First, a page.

What does the word ‘xeric’ mean?

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Increase your vocabulary and you’ll make your writing much more precise. That’s why I provide a word of the week. Today’s word: xeric….

In addition to being a famous and highly successful novelist, Barbara Kingsolver is also a botanist.

Her novels tend to incorporate her specialized knowledge, none more particularly than Unsheltered, which includes a plot-line relating to Charles Darwin. And, of course, her vocabulary matches her understanding, leading her to make literary use of scientific language.

Here, for example, is how she used the word xeric:

Willa was used to defending Christopher, whose xeric charm was lost on her family, putting it mildly.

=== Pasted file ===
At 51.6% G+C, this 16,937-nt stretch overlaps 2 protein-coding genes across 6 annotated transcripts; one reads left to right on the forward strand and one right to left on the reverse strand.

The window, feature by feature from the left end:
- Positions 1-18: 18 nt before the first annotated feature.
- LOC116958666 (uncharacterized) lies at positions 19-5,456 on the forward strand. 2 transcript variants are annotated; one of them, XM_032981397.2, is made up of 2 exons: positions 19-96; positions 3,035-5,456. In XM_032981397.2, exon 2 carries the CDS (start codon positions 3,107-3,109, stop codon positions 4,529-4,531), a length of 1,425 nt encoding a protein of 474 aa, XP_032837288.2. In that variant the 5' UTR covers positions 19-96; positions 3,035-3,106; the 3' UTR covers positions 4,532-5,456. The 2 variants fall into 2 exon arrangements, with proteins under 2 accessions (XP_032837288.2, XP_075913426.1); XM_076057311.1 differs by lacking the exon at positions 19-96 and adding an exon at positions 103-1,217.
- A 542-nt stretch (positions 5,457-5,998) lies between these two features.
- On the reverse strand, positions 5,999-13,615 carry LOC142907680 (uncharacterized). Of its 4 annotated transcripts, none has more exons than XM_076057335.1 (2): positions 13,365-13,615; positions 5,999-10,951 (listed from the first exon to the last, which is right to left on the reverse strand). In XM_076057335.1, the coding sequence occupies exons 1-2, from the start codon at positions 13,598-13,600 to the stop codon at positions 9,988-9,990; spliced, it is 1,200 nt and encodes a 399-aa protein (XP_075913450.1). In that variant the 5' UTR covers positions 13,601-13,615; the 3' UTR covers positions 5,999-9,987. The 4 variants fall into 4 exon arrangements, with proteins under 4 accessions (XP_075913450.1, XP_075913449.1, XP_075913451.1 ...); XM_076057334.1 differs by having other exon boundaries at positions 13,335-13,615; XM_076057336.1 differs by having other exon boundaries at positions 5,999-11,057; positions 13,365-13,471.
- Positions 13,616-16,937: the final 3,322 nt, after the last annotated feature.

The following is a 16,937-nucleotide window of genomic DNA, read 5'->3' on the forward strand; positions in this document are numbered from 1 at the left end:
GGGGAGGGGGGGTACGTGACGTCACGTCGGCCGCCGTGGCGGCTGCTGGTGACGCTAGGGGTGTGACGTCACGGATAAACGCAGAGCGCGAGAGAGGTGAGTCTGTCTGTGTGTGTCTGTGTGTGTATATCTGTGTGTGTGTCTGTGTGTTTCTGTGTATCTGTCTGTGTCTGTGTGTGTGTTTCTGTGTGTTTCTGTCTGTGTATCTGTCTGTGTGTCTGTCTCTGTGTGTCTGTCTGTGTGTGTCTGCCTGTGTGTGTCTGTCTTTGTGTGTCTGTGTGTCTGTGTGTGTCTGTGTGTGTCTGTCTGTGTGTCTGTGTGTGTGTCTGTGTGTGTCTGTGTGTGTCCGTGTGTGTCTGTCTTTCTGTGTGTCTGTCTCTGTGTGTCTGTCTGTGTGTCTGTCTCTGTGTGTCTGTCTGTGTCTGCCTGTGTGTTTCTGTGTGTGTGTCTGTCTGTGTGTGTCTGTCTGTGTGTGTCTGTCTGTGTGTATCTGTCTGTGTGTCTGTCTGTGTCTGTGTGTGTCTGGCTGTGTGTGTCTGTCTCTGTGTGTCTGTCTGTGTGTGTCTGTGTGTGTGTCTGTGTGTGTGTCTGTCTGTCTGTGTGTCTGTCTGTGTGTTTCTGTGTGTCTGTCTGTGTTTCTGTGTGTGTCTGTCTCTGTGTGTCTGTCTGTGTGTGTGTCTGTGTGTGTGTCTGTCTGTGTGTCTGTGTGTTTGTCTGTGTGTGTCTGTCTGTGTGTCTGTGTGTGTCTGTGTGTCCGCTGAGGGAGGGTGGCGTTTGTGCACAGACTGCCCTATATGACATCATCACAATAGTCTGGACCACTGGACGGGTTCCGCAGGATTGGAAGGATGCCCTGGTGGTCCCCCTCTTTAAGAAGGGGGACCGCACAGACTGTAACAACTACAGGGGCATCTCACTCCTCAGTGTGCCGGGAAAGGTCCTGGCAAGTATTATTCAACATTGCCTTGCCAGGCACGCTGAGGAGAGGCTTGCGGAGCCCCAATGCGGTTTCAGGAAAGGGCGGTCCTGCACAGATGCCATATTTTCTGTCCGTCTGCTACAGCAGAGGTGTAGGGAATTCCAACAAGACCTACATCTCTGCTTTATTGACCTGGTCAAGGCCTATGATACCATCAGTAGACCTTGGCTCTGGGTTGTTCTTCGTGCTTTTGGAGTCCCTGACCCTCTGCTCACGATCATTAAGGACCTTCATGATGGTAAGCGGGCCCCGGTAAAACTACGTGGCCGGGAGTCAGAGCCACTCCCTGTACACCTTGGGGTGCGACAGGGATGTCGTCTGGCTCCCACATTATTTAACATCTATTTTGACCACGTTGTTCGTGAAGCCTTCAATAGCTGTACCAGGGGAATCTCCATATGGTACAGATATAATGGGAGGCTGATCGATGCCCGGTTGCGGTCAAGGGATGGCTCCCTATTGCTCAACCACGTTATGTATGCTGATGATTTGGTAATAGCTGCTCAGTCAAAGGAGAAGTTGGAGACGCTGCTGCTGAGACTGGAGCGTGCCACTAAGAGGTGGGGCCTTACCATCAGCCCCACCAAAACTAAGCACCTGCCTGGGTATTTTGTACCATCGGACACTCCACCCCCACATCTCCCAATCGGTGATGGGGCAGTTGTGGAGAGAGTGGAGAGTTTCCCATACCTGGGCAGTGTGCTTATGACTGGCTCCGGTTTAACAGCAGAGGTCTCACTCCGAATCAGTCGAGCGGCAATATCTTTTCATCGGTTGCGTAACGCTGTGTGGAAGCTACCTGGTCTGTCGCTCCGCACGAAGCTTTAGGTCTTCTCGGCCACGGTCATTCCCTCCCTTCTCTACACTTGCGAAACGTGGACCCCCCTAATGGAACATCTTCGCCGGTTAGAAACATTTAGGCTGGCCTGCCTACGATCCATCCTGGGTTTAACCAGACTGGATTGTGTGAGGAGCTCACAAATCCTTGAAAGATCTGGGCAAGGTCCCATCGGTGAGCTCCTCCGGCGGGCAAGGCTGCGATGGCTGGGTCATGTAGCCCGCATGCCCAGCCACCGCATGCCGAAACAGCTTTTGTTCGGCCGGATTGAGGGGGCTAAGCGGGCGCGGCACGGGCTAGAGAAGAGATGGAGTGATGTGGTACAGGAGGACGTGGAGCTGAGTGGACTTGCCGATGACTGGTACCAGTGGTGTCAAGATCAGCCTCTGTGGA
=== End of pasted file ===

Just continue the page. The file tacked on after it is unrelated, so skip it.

I’d never encountered the word before but its first appearance dates back to 1926, when botanists used it to describe plants or animals that had adapted to survive in a dry environment (like the one shown in the photograph at the top of this post.)

Before 1926, botanists had tended to use the terms xerophyte and xerophytic to describe plants that were well adapted for survival in dry environments. But some felt the need of a more generic word that included both animals and plants. As a result, they proposed the word xeric (from xēros, the Greek word for “dry”) as a more generalized term for either plants or animals. They also suggested that “xerophytic … be entirely abandoned as useless and misleading.”

But the Ecological Society of America disagreed, stating that xeric was “not desirable,” preferring terms such as arid. Others declared that xeric should refer only to habitats, not to organisms.

Scientists used the word anyway, and by the 1940s xeric was well documented in scientific literature. In Kingsolver’s book, she’s of course, using the word metaphorically, illustrating the splendid combination of scientific knowledge embellished with literary flair.

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